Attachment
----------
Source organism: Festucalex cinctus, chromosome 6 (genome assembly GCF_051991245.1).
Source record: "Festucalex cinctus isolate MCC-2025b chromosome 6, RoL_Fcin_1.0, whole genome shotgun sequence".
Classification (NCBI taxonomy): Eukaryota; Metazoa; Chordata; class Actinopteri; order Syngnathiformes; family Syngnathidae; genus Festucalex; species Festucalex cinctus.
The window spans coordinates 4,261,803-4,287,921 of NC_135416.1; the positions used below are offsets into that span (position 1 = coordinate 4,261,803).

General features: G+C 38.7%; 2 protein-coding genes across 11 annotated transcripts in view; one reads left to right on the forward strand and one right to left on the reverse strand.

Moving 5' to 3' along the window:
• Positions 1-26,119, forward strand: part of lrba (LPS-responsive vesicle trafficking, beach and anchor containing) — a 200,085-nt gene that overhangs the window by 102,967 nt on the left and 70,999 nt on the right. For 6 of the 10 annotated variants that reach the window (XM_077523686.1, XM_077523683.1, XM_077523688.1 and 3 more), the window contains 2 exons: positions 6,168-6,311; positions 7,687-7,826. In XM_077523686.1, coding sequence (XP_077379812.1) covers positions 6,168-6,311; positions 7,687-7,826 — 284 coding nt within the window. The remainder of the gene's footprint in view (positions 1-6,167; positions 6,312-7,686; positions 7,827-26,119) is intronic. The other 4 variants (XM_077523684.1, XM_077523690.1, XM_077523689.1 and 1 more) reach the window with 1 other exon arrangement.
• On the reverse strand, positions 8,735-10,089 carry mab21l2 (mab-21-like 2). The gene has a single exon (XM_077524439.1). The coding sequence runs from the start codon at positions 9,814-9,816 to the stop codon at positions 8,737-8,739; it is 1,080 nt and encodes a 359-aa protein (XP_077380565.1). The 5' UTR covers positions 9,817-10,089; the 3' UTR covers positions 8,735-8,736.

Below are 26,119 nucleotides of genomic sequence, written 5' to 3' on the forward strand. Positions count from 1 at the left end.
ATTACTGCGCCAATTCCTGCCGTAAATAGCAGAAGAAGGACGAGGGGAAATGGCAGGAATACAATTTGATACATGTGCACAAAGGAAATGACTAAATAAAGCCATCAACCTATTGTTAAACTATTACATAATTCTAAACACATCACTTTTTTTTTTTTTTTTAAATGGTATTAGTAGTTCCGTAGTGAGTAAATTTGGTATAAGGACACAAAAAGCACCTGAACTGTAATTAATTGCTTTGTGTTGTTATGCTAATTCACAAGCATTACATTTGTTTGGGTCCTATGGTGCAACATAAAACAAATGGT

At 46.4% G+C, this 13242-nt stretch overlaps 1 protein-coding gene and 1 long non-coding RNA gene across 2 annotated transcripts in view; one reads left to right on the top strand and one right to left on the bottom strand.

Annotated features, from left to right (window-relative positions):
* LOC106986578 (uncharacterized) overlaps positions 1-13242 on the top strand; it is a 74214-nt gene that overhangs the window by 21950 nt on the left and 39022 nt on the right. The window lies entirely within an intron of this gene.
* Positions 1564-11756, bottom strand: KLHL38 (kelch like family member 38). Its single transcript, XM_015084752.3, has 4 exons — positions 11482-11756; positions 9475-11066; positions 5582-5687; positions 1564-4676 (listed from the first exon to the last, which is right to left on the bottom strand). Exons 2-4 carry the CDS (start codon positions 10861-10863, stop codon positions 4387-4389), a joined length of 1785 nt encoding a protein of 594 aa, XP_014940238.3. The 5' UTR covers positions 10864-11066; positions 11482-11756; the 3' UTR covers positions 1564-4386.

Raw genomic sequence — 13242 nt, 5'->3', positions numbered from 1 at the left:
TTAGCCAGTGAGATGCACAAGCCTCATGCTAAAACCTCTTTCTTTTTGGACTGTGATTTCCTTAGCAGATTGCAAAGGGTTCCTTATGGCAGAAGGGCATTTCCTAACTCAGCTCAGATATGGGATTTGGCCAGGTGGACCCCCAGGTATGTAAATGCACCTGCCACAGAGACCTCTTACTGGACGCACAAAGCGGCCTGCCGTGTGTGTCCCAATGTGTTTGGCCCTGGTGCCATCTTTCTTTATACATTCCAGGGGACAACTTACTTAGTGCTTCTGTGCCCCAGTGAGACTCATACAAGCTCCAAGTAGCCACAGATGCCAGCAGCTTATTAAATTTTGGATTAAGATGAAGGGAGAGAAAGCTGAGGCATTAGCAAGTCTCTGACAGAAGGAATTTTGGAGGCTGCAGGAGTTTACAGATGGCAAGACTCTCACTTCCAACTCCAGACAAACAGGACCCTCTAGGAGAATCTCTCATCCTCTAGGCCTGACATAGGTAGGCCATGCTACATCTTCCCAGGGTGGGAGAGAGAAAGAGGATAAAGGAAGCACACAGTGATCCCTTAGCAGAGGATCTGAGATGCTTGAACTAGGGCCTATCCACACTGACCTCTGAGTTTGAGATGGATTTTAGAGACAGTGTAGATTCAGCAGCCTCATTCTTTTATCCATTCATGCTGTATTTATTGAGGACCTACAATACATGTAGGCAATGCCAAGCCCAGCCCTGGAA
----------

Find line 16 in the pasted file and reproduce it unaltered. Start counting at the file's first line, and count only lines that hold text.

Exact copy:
TTAGCCAGTGAGATGCACAAGCCTCATGCTAAAACCTCTTTCTTTTTGGACTGTGATTTCCTTAGCAGATTGCAAAGGGTTCCTTATGGCAGAAGGGCATTTCCTAACTCAGCTCAGATATGGGATTTGGCCAGGTGGACCCCCAGGTATGTAAATGCACCTGCCACAGAGACCTCTTACTGGACGCACAAAGCGGCCTGCCGTGTGTGTCCCAATGTGTTTGGCCCTGGTGCCATCTTTCTTTATACATTCCAGGGGACAACTTACTTAGTGCTTCTGTGCCCCAGTGAGACTCATACAAGCTCCAAGTAGCCACAGATGCCAGCAGCTTATTAAATTTTGGATTAAGATGAAGGGAGAGAAAGCTGAGGCATTAGCAAGTCTCTGACAGAAGGAATTTTGGAGGCTGCAGGAGTTTACAGATGGCAAGACTCTCACTTCCAACTCCAGACAAACAGGACCCTCTAGGAGAATCTCTCATCCTCTAGGCCTGACATAGGTAGGCCATGCTACATCTTCCCAGGGTGGGAGAGAGAAAGAGGATAAAGGAAGCACACAGTGATCCCTTAGCAGAGGATCTGAGATGCTTGAACTAGGGCCTATCCACACTGACCTCTGAGTTTGAGATGGATTTTAGAGACAGTGTAGATTCAGCAGCCTCATTCTTTTATCCATTCATGCTGTATTTATTGAGGACCTACAATACATGTAGGCAATGCCAAGCCCAGCCCTGGAA